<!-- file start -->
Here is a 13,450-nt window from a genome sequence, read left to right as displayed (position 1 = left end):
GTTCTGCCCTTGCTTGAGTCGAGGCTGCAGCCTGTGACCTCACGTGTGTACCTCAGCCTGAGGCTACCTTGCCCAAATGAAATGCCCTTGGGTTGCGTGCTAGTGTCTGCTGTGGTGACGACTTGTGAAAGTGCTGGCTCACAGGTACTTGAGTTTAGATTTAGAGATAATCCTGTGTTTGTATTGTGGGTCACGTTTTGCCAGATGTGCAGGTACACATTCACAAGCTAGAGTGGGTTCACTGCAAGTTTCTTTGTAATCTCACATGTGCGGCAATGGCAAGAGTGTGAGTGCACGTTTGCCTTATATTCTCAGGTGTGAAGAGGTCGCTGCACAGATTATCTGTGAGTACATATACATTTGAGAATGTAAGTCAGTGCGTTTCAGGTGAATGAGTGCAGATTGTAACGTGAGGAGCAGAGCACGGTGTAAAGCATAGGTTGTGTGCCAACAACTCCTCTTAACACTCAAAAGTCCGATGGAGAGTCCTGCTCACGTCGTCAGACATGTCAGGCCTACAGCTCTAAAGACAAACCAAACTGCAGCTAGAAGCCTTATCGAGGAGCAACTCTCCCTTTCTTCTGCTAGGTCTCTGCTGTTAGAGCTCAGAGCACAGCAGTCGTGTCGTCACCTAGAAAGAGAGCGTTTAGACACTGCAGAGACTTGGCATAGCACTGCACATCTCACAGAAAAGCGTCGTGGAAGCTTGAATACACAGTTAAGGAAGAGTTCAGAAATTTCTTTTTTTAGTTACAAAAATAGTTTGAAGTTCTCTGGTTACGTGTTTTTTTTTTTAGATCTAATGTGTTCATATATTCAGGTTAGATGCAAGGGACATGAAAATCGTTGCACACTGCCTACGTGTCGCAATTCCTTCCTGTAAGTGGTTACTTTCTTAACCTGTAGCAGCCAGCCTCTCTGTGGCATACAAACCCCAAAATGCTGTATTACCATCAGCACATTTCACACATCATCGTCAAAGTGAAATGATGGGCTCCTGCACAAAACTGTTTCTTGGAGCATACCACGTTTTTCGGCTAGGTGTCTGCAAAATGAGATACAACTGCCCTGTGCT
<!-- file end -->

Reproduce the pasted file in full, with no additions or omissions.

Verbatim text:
Here is a 13,450-nt window from a genome sequence, read left to right as displayed (position 1 = left end):
GTTCTGCCCTTGCTTGAGTCGAGGCTGCAGCCTGTGACCTCACGTGTGTACCTCAGCCTGAGGCTACCTTGCCCAAATGAAATGCCCTTGGGTTGCGTGCTAGTGTCTGCTGTGGTGACGACTTGTGAAAGTGCTGGCTCACAGGTACTTGAGTTTAGATTTAGAGATAATCCTGTGTTTGTATTGTGGGTCACGTTTTGCCAGATGTGCAGGTACACATTCACAAGCTAGAGTGGGTTCACTGCAAGTTTCTTTGTAATCTCACATGTGCGGCAATGGCAAGAGTGTGAGTGCACGTTTGCCTTATATTCTCAGGTGTGAAGAGGTCGCTGCACAGATTATCTGTGAGTACATATACATTTGAGAATGTAAGTCAGTGCGTTTCAGGTGAATGAGTGCAGATTGTAACGTGAGGAGCAGAGCACGGTGTAAAGCATAGGTTGTGTGCCAACAACTCCTCTTAACACTCAAAAGTCCGATGGAGAGTCCTGCTCACGTCGTCAGACATGTCAGGCCTACAGCTCTAAAGACAAACCAAACTGCAGCTAGAAGCCTTATCGAGGAGCAACTCTCCCTTTCTTCTGCTAGGTCTCTGCTGTTAGAGCTCAGAGCACAGCAGTCGTGTCGTCACCTAGAAAGAGAGCGTTTAGACACTGCAGAGACTTGGCATAGCACTGCACATCTCACAGAAAAGCGTCGTGGAAGCTTGAATACACAGTTAAGGAAGAGTTCAGAAATTTCTTTTTTTAGTTACAAAAATAGTTTGAAGTTCTCTGGTTACGTGTTTTTTTTTTTAGATCTAATGTGTTCATATATTCAGGTTAGATGCAAGGGACATGAAAATCGTTGCACACTGCCTACGTGTCGCAATTCCTTCCTGTAAGTGGTTACTTTCTTAACCTGTAGCAGCCAGCCTCTCTGTGGCATACAAACCCCAAAATGCTGTATTACCATCAGCACATTTCACACATCATCGTCAAAGTGAAATGATGGGCTCCTGCACAAAACTGTTTCTTGGAGCATACCACGTTTTTCGGCTAGGTGTCTGCAAAATGAGATACAACTGCCCTGTGCT